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Wall dealing with strain from shoulder and turnovers against Hawks

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Wall dealing with strain from shoulder and turnovers against Hawks

John Wall and the Wizards know too many turnovers put a strain on their offense against the Hawks this season. Facing Atlanta in the playoffs with a right shoulder strain is just something the point guard knows he must deal with starting with Game 1 on Sunday.

Wall and the Wizards headed to Atlanta Saturday afternoon after wrapping up one final practice at the Verizon Center. Washington hasn't played since finishing off a 4-0 series sweep against the Toronto Raptors with a rousing 125-96 victory last Sunday. That's given the team time to tighten up their game, prep for the top-seeded Hawks and rest. Wall suffered a shoulder injury during the opening game against the Raptors. Not that his performance suffered. The All-Star averaged 19.6 points and 14.0 assists over the final three games.

"It's all right. It (will) be all right," Wall said of his right shoulder. "I have a little strain in it and it's something I have to deal with, but you make no excuses when you're in the playoffs."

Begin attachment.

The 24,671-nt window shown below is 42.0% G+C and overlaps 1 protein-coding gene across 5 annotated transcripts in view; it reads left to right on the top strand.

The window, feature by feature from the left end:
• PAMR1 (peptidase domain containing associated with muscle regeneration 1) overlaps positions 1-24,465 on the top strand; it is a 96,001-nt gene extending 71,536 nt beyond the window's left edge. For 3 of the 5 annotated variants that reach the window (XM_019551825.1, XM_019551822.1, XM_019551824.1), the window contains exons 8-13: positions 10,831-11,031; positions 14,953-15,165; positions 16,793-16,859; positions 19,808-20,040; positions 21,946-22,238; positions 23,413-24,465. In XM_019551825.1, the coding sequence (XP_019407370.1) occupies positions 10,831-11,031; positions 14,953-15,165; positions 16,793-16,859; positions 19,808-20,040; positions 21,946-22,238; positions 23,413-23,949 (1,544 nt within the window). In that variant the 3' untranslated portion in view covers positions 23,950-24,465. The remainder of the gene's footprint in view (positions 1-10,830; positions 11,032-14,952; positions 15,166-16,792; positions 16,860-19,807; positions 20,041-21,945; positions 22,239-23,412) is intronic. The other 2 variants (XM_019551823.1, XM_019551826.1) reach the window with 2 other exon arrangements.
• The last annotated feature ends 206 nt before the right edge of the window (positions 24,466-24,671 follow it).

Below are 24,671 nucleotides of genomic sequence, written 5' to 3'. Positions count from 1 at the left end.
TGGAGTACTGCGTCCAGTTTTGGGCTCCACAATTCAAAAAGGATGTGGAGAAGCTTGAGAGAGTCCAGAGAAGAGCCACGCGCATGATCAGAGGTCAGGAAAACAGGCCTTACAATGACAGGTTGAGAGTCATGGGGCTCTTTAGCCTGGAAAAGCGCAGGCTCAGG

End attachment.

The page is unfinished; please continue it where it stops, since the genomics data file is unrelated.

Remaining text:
The Wizards were direct when discussing their turnover woes against the Hawks this season. Washington averaged 17.5 turnovers in the four games compared to 10.8 for Atlanta.

"Doesn’t matter if we’re playing Atlanta or Toronto or whoever, that’s not a good number for us to have," Wizards coach Randy Wittman said. "The big thing in this series is to get shots. That’s what our mentality’s got to be, to get a shot every time down the floor."

Getting up shots starts with the point guard and Wall struggled maintaining possession against the Hawks. He committed a whopping 6.8 turnovers per game. That's three more than his regular season average and the most for Wall against any team this season. Typically matched up directly against fellow All-Star guard Jeff Teague, Wall had games with seven, eight and 10 (in a win) turnovers against Atlanta this season. 

"They're just great with their hands," he said of the Hawks defenders. "You have to make simple reads against them in pick-and-roll situations. When you get into the paint, they're all using their hands to swipe down on the ball."